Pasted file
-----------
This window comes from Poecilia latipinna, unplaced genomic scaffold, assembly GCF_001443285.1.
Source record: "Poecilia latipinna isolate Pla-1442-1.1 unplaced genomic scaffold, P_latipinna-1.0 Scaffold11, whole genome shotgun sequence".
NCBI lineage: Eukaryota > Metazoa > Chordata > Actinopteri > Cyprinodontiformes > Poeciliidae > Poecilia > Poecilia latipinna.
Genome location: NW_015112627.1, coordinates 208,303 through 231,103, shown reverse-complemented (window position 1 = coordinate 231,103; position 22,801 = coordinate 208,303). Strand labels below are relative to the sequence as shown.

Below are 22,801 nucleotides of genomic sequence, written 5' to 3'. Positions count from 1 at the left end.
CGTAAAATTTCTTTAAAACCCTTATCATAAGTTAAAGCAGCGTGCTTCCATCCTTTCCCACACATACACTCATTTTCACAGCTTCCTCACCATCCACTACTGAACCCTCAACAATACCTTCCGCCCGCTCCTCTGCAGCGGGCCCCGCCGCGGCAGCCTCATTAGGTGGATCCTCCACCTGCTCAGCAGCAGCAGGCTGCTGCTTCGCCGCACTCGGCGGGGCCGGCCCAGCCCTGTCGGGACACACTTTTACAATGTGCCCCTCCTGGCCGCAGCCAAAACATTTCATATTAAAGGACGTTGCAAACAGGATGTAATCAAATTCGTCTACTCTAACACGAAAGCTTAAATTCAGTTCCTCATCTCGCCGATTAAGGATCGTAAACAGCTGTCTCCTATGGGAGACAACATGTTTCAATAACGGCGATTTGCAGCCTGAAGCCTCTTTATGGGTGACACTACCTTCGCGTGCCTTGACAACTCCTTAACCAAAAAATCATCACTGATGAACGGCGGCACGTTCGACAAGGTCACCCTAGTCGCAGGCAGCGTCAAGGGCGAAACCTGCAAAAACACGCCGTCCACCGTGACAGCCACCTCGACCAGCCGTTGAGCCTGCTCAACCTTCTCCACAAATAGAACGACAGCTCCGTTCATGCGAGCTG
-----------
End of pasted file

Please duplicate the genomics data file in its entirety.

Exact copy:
This window comes from Poecilia latipinna, unplaced genomic scaffold, assembly GCF_001443285.1.
Source record: "Poecilia latipinna isolate Pla-1442-1.1 unplaced genomic scaffold, P_latipinna-1.0 Scaffold11, whole genome shotgun sequence".
NCBI lineage: Eukaryota > Metazoa > Chordata > Actinopteri > Cyprinodontiformes > Poeciliidae > Poecilia > Poecilia latipinna.
Genome location: NW_015112627.1, coordinates 208,303 through 231,103, shown reverse-complemented (window position 1 = coordinate 231,103; position 22,801 = coordinate 208,303). Strand labels below are relative to the sequence as shown.

Below are 22,801 nucleotides of genomic sequence, written 5' to 3'. Positions count from 1 at the left end.
CGTAAAATTTCTTTAAAACCCTTATCATAAGTTAAAGCAGCGTGCTTCCATCCTTTCCCACACATACACTCATTTTCACAGCTTCCTCACCATCCACTACTGAACCCTCAACAATACCTTCCGCCCGCTCCTCTGCAGCGGGCCCCGCCGCGGCAGCCTCATTAGGTGGATCCTCCACCTGCTCAGCAGCAGCAGGCTGCTGCTTCGCCGCACTCGGCGGGGCCGGCCCAGCCCTGTCGGGACACACTTTTACAATGTGCCCCTCCTGGCCGCAGCCAAAACATTTCATATTAAAGGACGTTGCAAACAGGATGTAATCAAATTCGTCTACTCTAACACGAAAGCTTAAATTCAGTTCCTCATCTCGCCGATTAAGGATCGTAAACAGCTGTCTCCTATGGGAGACAACATGTTTCAATAACGGCGATTTGCAGCCTGAAGCCTCTTTATGGGTGACACTACCTTCGCGTGCCTTGACAACTCCTTAACCAAAAAATCATCACTGATGAACGGCGGCACGTTCGACAAGGTCACCCTAGTCGCAGGCAGCGTCAAGGGCGAAACCTGCAAAAACACGCCGTCCACCGTGACAGCCACCTCGACCAGCCGTTGAGCCTGCTCAACCTTCTCCACAAATAGAACGACAGCTCCGTTCATGCGAGCTG